v. 14b: "Behold, the virgin will conceive and give birth to a son, and she will name Him Immanuel" - This is a very familiar verse because it's restated in Mt. 1:23 as part of the Jesus' birth story. One of the major bones of contention over this verse is the proper translation of the Hebrew word almah, whether as "virgin" as it appears here in the NASB or as "young women" as in the RSV and some other translations. Understand that the issue over this word has no bearing at all on the virgin birth of Jesus, but pertains only to its context as used in this particular verse of Isaiah. When you look at the verse solely from Isaiah's context, it raises the question of whether it refers only to Mary or whether there was another near-time fulfillment. This has resulted in three views: (1) that the sign refers to the birth of Jesus and only that, in which case it would be largely immaterial to Ahaz and events in Judah; (2) the sign refers only to a child born to Isaiah, referred to in Isa. 8:3, and under this view, the name "Immanuel" (Heb. "God with us") would be seen as a rebuke to Ahaz, asking him why he feared Aram and Israel when Judah had "God with us"; and (3) the sign refers a double fulfillment the includes both the near-time fulfillment with Isaiah's son and the later fulfillment with the birth of Christ. Take your pick, but that's as far as I'm prepared to go with this. Amen?
v. 15: "He will eat curds and honey at the time He knows enough to refuse evil and choose good" - If we take the near-time fulfillment theory into consideration, this verse means that Aram and Israel will be defeated before the child begins eating solid food. Again, this is only a theory, not a doctrine.
v. 16: "For before the boy knows enough to refuse evil and choose good, the land whose two kings you dread will be abandoned - The two kings are Rezin, King of Aram, and Pekah, King of Israel. Ahaz lives in dread of these two because they have attacked Jerusalem once and can be expected to do so again. Under the near-term fulfillment theory, both of these nations will fall before such time as the "boy" becomes intelligent enough to "refuse evil and choose good" (i.e., be faithful to God).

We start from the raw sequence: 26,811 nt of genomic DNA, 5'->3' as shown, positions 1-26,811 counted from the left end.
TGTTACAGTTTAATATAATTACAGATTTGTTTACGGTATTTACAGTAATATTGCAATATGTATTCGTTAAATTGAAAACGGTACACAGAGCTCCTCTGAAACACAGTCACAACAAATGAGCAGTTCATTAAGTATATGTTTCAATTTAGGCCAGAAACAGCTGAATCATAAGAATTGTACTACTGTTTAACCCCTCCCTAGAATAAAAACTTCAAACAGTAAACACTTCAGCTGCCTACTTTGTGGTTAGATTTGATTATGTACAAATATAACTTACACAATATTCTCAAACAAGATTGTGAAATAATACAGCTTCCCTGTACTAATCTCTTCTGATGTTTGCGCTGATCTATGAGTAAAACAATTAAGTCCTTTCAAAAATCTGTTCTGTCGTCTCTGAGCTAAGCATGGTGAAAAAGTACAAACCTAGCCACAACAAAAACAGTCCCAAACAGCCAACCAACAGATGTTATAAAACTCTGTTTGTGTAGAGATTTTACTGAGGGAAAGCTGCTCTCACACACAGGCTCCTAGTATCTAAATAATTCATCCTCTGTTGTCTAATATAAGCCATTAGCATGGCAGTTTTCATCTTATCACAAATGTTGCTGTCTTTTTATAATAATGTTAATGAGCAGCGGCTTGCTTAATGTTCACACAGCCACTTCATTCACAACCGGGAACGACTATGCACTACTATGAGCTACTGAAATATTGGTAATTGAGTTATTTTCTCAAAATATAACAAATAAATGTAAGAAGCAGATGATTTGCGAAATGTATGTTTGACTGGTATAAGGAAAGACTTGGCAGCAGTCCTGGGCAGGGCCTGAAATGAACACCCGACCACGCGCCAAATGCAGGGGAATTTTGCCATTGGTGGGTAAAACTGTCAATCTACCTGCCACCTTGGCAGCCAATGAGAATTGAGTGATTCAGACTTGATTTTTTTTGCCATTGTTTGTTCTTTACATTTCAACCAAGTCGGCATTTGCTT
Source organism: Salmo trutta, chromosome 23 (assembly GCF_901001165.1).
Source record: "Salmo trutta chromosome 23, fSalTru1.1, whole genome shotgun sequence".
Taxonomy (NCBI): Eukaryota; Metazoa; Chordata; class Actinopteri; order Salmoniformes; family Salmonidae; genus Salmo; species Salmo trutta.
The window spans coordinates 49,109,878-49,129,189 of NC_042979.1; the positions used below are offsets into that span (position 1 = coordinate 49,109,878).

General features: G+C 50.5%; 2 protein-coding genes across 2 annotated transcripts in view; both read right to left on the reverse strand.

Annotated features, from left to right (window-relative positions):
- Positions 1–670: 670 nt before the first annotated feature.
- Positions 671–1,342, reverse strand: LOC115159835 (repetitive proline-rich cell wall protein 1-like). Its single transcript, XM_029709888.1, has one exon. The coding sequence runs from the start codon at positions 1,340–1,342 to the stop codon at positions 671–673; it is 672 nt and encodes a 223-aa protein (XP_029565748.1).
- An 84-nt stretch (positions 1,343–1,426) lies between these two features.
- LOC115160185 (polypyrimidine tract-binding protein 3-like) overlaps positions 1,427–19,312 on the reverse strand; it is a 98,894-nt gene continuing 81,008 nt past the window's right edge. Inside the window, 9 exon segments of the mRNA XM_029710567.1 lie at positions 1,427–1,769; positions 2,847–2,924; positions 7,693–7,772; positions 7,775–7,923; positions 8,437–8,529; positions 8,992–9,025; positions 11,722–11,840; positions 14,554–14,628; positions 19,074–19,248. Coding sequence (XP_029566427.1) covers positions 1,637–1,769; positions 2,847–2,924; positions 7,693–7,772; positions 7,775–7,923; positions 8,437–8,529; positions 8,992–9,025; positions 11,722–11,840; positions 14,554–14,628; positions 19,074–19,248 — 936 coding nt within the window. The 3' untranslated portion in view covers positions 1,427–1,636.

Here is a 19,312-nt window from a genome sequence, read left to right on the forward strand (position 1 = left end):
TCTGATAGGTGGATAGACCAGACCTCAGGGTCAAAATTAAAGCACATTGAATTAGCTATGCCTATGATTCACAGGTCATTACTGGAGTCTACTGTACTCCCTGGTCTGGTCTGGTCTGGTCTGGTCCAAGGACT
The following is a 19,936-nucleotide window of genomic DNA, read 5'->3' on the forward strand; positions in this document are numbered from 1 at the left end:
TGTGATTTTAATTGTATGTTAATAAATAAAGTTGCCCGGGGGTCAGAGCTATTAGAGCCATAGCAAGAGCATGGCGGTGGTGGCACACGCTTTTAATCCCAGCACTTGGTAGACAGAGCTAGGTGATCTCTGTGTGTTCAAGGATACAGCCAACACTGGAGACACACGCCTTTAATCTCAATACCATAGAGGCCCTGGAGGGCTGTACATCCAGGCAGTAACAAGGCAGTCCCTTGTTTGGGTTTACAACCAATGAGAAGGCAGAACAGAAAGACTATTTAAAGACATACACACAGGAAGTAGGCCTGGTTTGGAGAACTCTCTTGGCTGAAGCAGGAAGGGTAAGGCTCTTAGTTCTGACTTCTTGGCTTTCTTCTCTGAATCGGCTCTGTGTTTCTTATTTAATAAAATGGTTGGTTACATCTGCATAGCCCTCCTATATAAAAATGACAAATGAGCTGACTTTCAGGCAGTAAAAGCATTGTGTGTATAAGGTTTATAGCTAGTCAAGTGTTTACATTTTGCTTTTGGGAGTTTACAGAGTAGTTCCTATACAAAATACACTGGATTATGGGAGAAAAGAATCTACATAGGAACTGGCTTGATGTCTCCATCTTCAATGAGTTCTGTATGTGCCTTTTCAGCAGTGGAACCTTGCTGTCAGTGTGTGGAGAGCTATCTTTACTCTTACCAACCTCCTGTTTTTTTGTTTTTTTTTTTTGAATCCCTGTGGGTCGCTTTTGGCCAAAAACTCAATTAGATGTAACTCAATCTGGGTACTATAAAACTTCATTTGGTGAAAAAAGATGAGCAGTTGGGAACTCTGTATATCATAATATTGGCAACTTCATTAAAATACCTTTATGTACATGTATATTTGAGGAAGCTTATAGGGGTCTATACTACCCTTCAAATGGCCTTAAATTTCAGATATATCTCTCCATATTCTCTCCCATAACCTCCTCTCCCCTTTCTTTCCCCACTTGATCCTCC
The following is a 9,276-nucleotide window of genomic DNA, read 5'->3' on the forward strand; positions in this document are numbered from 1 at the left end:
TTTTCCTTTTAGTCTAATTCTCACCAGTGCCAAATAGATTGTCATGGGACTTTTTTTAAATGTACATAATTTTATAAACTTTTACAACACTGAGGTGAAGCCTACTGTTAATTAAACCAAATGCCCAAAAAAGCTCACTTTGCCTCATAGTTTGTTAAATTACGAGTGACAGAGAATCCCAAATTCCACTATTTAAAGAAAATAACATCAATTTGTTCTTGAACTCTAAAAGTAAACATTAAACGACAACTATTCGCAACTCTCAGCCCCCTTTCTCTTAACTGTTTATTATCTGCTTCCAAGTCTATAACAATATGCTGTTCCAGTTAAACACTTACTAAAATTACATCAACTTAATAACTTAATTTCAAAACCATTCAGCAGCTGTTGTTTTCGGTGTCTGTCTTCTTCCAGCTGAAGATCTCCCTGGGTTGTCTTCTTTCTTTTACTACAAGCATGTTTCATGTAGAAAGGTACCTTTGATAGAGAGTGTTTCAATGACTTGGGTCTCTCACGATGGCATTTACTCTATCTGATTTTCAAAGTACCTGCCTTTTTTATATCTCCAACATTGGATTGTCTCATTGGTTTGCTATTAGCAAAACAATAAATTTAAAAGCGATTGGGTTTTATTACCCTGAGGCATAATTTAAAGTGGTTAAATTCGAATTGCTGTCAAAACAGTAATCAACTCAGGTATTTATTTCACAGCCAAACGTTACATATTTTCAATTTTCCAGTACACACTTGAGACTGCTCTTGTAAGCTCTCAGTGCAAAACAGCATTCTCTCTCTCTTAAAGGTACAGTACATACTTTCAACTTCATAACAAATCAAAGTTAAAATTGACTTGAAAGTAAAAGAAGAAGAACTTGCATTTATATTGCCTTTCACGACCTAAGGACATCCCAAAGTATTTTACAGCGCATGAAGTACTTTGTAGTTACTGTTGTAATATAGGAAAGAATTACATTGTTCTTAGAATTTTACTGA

But since there's no definite proof of the boy's existence, the theory is basically a moot point.
APPLICATION 3: The sign that God gave Ahaz ultimately became a sign of hope for a lost world. God knew that Ahaz would reject His sign and enter into an unholy political and military alliance that would lead to the demise of his kingdom. The sign, "Immanuel" (or God with us) was actually a rebuke of Ahaz faithlessness-the reality that Ahaz couldn't save himself or his kingdom. To NT Christians, this sign represents the cross of Christ at Calvary: God's grace in providing a savior for us because we are incapable of saving ourselves.
Read Isa. 7:17 - THE DAYS OF THE KING OF ASSYRIA
17 The LORD will bring on you, on your people, and on your father's house such days as have not come since the day that Ephraim separated from Judah-the days of the king of Assyria."
v. 17: Not only did God use the Assyrians to judge the Northern Kingdom, He also used them to overrun Ahaz' dominion of Judah. Ahaz' pact with Assyria proved to be such a crushing drain on Judah's economy that it was the beginning of the end for the nation and eventually led to its Babylonian captivity in 597 B.C. Since Ahaz refused God's help, destruction was certain. This was a terrible calamity not just for the kings of Judah but for the people as a whole. From here to the end of this chapter, the desolation Isaiah prophesied began in the days of Ahaz and reached its climax when the Babylonians conquered Judah. And this result will continue until such time as the Messiah (Jesus) will return to deliver Israel and establish His kingdom on earth (Ezek. 11:17).
APPLICATION 4: The rejection of God's sign of a Savior to a lost world will result in death. The rejection of God's invitation to Ahaz ended in the death of the Davidic kingdom. Today, the invitation of God's sign is still open to those who will believe in Jesus Christ as Lord and Savior. And end-time prophecy tells us that Jesus, as Messiah, will return to deliver Israel once again and establish His kingdom on earth (Ezek. 11:17).